Windsor Chair Redux

“Congress Voting the Declaration of Independence”, etching by Edward Savage

The silhouette of a Windsor chair is unmistakable – an array of thin spindles set into a wood seat, interrupted by a sweeping back rail and voluptuously turned, angled legs. Steeped in a 300-year old history, their origins hail from England, where they were originally painted green and intended for use as garden furniture.  Their introduction into the American Colonies instigated design modifications, both intentionally, in order to establish a stylistic independence from England, and physically, to accommodate for differences in characteristics of native wood species.

Nonetheless, a chair with a 300-year old history would likely have some design hurdles to overcome in a contemporary space.  The chair of choice at the signing of the Declaration of Independence, Windsor chairs for many people tend to conjure up dusty images of Colonial-era grandmothers darning socks at the hearth. Not so!

Fresh variations of the centuries-old standard have announced their arrival, but with a modern twist.  Being more streamlined, they have enough moxie to impart a historic nod while still commanding deserving attention. Extremely versatile, they fit right into a kitchen, dining room, living room, library or lounge.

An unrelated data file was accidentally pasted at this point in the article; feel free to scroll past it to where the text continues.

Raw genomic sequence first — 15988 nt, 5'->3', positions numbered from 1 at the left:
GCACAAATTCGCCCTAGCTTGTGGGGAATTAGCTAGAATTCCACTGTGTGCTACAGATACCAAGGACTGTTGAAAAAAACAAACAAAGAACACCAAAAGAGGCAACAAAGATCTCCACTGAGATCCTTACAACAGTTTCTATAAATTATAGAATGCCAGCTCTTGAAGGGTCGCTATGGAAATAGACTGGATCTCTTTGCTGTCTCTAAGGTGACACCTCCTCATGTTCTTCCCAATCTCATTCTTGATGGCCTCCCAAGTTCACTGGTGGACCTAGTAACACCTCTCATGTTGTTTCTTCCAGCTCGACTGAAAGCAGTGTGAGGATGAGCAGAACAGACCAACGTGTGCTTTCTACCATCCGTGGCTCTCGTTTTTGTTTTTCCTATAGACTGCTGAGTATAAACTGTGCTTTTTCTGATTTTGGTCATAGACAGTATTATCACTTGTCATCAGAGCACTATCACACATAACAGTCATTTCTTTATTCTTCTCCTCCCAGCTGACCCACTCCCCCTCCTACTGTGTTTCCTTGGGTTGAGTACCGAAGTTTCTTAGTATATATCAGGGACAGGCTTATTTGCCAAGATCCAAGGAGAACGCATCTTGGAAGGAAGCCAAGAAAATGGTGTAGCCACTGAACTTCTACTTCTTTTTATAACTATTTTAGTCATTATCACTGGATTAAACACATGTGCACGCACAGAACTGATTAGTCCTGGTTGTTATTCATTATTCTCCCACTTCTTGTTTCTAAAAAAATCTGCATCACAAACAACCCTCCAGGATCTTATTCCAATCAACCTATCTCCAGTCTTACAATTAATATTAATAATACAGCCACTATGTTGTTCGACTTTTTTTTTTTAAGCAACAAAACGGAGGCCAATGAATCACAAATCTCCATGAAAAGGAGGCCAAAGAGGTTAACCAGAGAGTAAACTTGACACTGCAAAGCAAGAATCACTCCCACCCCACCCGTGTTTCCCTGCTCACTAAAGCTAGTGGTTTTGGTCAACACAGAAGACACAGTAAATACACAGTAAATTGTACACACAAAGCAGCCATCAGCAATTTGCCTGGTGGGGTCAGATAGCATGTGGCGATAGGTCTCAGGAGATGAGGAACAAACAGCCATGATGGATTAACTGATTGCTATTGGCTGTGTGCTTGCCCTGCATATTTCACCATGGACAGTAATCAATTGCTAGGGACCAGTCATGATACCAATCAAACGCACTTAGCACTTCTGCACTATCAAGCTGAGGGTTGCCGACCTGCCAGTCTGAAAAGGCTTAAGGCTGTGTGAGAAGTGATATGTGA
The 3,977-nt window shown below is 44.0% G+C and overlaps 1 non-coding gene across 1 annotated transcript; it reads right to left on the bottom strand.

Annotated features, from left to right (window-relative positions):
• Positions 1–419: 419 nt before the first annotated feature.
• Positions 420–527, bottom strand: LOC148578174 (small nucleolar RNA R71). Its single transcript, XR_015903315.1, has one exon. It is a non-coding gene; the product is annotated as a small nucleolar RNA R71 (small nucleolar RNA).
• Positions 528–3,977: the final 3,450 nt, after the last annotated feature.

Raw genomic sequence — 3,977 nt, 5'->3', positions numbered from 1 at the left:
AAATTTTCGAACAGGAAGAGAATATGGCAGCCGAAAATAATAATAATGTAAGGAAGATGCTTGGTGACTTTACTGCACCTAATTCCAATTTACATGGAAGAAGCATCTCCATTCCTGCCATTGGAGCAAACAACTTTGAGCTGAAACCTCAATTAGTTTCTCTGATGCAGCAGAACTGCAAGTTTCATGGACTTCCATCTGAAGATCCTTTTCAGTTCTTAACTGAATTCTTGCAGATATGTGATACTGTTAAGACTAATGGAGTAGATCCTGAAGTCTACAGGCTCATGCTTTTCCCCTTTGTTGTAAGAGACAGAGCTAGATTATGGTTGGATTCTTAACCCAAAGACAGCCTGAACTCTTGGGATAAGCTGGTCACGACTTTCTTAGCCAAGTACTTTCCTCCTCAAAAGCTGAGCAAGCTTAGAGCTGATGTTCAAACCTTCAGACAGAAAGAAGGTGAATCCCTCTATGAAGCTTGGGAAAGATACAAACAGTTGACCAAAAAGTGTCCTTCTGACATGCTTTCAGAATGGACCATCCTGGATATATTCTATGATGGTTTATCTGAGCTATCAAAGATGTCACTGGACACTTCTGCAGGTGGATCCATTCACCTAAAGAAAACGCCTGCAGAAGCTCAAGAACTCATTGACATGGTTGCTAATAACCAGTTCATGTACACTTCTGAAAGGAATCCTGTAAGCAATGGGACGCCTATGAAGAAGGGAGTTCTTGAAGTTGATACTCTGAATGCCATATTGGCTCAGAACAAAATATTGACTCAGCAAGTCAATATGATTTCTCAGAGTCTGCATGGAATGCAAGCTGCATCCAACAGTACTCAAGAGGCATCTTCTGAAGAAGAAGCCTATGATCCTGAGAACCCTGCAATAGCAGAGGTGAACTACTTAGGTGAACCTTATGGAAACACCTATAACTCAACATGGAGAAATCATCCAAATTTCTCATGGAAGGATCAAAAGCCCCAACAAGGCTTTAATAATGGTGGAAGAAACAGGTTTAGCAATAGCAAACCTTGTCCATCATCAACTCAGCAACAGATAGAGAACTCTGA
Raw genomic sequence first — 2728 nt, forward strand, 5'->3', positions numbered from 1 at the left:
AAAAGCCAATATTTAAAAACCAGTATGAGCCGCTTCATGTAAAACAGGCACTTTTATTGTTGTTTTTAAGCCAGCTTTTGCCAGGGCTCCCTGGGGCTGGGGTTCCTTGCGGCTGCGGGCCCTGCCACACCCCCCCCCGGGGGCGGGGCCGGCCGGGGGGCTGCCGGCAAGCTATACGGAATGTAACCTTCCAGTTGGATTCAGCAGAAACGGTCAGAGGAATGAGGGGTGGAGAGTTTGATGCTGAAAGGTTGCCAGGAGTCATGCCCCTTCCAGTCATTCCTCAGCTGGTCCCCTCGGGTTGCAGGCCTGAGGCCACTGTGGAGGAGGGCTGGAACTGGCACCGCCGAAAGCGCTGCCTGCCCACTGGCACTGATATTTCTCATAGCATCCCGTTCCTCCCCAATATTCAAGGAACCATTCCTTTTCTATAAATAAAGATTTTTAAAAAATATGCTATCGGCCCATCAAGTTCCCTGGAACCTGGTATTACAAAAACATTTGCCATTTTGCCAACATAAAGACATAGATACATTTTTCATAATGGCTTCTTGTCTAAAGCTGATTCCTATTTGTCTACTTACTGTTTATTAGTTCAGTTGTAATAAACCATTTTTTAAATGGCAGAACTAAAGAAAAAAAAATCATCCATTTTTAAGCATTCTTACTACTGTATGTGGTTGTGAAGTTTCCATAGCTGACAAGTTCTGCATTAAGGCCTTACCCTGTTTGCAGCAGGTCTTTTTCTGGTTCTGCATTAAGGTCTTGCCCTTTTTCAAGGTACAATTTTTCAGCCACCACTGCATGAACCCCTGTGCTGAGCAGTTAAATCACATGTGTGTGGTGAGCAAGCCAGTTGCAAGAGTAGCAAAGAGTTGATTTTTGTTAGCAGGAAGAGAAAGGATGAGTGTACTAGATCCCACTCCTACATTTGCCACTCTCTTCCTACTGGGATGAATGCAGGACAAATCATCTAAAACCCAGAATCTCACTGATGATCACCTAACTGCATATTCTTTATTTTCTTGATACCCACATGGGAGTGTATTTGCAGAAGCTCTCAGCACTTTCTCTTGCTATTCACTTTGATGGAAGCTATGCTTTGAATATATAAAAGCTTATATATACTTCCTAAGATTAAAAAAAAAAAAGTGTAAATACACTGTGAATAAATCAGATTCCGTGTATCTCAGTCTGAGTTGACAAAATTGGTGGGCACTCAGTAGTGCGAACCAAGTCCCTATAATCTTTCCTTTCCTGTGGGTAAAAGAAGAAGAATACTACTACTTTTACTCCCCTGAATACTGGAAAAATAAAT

O&G Studio, a Rhode Island, US based furniture company designs and manufactures some wildly chic, candy-colored Windsor variations.  Their bright, solid paint finish presents a more graphic, updated appearance,  All O&G designs and materials are fabricated and sourced in New England, using local manufacturers and suppliers.  Their products qualify for LEED points, and they offer no VOC paint finishes upon request.

Kartell’s Comback Chair, designed by Spanish designer Patricia Urquiola, uses a single mold of glossy Thermoplastic technopolymer to define its stunning shape.   Utilizing an interlocking hexagonal belt at the lumbar region with radiating back supports, the sleek design truly represents a modern “come back” of the traditional Windsor Comback style chair.

The Modern Windsor Dining Chair by US-based retailer West Elm carries a more angular, modest variation.   Similarly, Christopher Specce’s Windsor Chair and Windsor Settee, designed for Matter, are strikingly minimalist.  Specce’s interpretation of the chair was inspired by the history of the Windsor chair itself.   “They are a quintessentially American object and in my research I was fascinated to learn how important they were to the founding of America.”

Lenox Workshops, based in northeast Ohio, builds contemporary Windsor chairs one at a time from steam-bent white oak, and hardwood seats including cherry and walnut.  The chairs are stained to emphasize the natural beauty of the wood. Lenox Workshops’ chairs embrace the time-honored elegance of fine woodworking.  Still, they have a unique dynamic quality to them, as if they may get up and walk on their own.  Lenox Workshops owner Joe Graham proclaims: “I made chairs that combined what I felt were the most beautiful of the many Windsor elements.  After becoming adept at refining the traditional elements, I began to streamline and add new elements. The chairs that I make now are of my own design.  Additions to the tradition”.

Ironically, it appears that the recent redesign of the Windsor chair is actually in keeping with tradition.  Throughout its lineage, the Windsor chair design has continually evolved to meet the ever-changing desires and aesthetics of its community.




  1. Marissa E says:

    I LOVE these! (and you). Your design commentaries are perfect keep it up!!! 🙂


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